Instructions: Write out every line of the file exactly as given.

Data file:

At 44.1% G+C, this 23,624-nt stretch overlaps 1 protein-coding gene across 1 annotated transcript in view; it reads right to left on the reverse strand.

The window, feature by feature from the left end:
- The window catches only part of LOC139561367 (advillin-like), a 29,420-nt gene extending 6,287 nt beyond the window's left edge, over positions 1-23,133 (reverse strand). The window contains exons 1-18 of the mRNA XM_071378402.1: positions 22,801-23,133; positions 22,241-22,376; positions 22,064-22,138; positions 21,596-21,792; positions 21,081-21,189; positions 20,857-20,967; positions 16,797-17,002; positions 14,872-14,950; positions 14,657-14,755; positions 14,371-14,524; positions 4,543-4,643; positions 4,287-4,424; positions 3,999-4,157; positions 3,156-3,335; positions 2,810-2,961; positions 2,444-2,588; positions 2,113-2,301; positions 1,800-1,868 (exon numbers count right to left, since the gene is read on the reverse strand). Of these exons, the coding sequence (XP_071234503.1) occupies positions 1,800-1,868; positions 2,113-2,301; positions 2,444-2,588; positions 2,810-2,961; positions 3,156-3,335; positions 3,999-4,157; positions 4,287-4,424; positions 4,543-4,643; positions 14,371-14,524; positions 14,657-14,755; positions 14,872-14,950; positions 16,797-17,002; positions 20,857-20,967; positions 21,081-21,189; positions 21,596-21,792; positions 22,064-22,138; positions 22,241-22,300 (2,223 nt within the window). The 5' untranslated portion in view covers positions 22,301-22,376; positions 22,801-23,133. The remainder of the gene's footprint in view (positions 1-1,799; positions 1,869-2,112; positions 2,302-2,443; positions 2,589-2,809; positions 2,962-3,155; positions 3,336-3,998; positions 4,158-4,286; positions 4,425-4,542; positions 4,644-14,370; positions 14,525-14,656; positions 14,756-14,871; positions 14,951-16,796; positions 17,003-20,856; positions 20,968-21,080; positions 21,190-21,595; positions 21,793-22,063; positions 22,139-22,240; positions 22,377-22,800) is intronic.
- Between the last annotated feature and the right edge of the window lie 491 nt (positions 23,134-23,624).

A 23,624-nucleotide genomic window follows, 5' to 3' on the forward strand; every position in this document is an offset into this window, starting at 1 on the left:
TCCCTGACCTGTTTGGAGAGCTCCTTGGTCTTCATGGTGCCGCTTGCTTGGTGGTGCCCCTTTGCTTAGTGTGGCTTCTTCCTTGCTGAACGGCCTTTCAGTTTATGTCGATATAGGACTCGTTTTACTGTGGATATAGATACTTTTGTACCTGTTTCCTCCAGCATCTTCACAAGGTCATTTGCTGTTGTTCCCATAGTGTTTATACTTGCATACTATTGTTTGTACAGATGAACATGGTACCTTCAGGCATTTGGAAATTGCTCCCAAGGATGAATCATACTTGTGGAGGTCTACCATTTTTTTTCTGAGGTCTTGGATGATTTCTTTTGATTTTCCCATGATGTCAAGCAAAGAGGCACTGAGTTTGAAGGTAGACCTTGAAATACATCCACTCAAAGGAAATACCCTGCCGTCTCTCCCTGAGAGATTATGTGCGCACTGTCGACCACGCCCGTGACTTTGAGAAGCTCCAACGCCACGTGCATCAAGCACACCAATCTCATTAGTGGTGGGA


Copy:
At 44.1% G+C, this 23,624-nt stretch overlaps 1 protein-coding gene across 1 annotated transcript in view; it reads right to left on the reverse strand.

The window, feature by feature from the left end:
- The window catches only part of LOC139561367 (advillin-like), a 29,420-nt gene extending 6,287 nt beyond the window's left edge, over positions 1-23,133 (reverse strand). The window contains exons 1-18 of the mRNA XM_071378402.1: positions 22,801-23,133; positions 22,241-22,376; positions 22,064-22,138; positions 21,596-21,792; positions 21,081-21,189; positions 20,857-20,967; positions 16,797-17,002; positions 14,872-14,950; positions 14,657-14,755; positions 14,371-14,524; positions 4,543-4,643; positions 4,287-4,424; positions 3,999-4,157; positions 3,156-3,335; positions 2,810-2,961; positions 2,444-2,588; positions 2,113-2,301; positions 1,800-1,868 (exon numbers count right to left, since the gene is read on the reverse strand). Of these exons, the coding sequence (XP_071234503.1) occupies positions 1,800-1,868; positions 2,113-2,301; positions 2,444-2,588; positions 2,810-2,961; positions 3,156-3,335; positions 3,999-4,157; positions 4,287-4,424; positions 4,543-4,643; positions 14,371-14,524; positions 14,657-14,755; positions 14,872-14,950; positions 16,797-17,002; positions 20,857-20,967; positions 21,081-21,189; positions 21,596-21,792; positions 22,064-22,138; positions 22,241-22,300 (2,223 nt within the window). The 5' untranslated portion in view covers positions 22,301-22,376; positions 22,801-23,133. The remainder of the gene's footprint in view (positions 1-1,799; positions 1,869-2,112; positions 2,302-2,443; positions 2,589-2,809; positions 2,962-3,155; positions 3,336-3,998; positions 4,158-4,286; positions 4,425-4,542; positions 4,644-14,370; positions 14,525-14,656; positions 14,756-14,871; positions 14,951-16,796; positions 17,003-20,856; positions 20,968-21,080; positions 21,190-21,595; positions 21,793-22,063; positions 22,139-22,240; positions 22,377-22,800) is intronic.
- Between the last annotated feature and the right edge of the window lie 491 nt (positions 23,134-23,624).

A 23,624-nucleotide genomic window follows, 5' to 3' on the forward strand; every position in this document is an offset into this window, starting at 1 on the left:
TCCCTGACCTGTTTGGAGAGCTCCTTGGTCTTCATGGTGCCGCTTGCTTGGTGGTGCCCCTTTGCTTAGTGTGGCTTCTTCCTTGCTGAACGGCCTTTCAGTTTATGTCGATATAGGACTCGTTTTACTGTGGATATAGATACTTTTGTACCTGTTTCCTCCAGCATCTTCACAAGGTCATTTGCTGTTGTTCCCATAGTGTTTATACTTGCATACTATTGTTTGTACAGATGAACATGGTACCTTCAGGCATTTGGAAATTGCTCCCAAGGATGAATCATACTTGTGGAGGTCTACCATTTTTTTTCTGAGGTCTTGGATGATTTCTTTTGATTTTCCCATGATGTCAAGCAAAGAGGCACTGAGTTTGAAGGTAGACCTTGAAATACATCCACTCAAAGGAAATACCCTGCCGTCTCTCCCTGAGAGATTATGTGCGCACTGTCGACCACGCCCGTGACTTTGAGAAGCTCCAACGCCACGTGCATCAAGCACACCAATCTCATTAGTGGTGGGA